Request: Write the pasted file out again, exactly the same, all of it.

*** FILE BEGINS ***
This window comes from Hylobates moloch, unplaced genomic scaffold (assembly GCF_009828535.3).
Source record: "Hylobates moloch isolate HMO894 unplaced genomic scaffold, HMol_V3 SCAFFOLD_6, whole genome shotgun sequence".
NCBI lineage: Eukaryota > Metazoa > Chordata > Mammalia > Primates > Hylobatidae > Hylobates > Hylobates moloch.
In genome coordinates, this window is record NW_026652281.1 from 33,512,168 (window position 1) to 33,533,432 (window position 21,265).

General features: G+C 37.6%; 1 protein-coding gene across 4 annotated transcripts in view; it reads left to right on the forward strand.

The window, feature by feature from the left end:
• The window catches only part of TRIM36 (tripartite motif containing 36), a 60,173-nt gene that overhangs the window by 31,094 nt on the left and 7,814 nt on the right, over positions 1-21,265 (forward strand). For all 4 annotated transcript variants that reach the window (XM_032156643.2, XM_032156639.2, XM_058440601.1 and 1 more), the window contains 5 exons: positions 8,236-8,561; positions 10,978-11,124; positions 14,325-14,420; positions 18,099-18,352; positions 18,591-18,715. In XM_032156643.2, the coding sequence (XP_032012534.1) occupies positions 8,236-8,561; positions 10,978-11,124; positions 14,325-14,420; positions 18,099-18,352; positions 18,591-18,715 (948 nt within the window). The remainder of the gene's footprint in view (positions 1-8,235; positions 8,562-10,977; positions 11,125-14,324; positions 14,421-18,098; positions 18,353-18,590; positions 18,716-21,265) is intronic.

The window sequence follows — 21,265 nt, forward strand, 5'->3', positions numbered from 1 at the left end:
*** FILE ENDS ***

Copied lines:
This window comes from Hylobates moloch, unplaced genomic scaffold (assembly GCF_009828535.3).
Source record: "Hylobates moloch isolate HMO894 unplaced genomic scaffold, HMol_V3 SCAFFOLD_6, whole genome shotgun sequence".
NCBI lineage: Eukaryota > Metazoa > Chordata > Mammalia > Primates > Hylobatidae > Hylobates > Hylobates moloch.
In genome coordinates, this window is record NW_026652281.1 from 33,512,168 (window position 1) to 33,533,432 (window position 21,265).

General features: G+C 37.6%; 1 protein-coding gene across 4 annotated transcripts in view; it reads left to right on the forward strand.

The window, feature by feature from the left end:
• The window catches only part of TRIM36 (tripartite motif containing 36), a 60,173-nt gene that overhangs the window by 31,094 nt on the left and 7,814 nt on the right, over positions 1-21,265 (forward strand). For all 4 annotated transcript variants that reach the window (XM_032156643.2, XM_032156639.2, XM_058440601.1 and 1 more), the window contains 5 exons: positions 8,236-8,561; positions 10,978-11,124; positions 14,325-14,420; positions 18,099-18,352; positions 18,591-18,715. In XM_032156643.2, the coding sequence (XP_032012534.1) occupies positions 8,236-8,561; positions 10,978-11,124; positions 14,325-14,420; positions 18,099-18,352; positions 18,591-18,715 (948 nt within the window). The remainder of the gene's footprint in view (positions 1-8,235; positions 8,562-10,977; positions 11,125-14,324; positions 14,421-18,098; positions 18,353-18,590; positions 18,716-21,265) is intronic.

The window sequence follows — 21,265 nt, forward strand, 5'->3', positions numbered from 1 at the left end: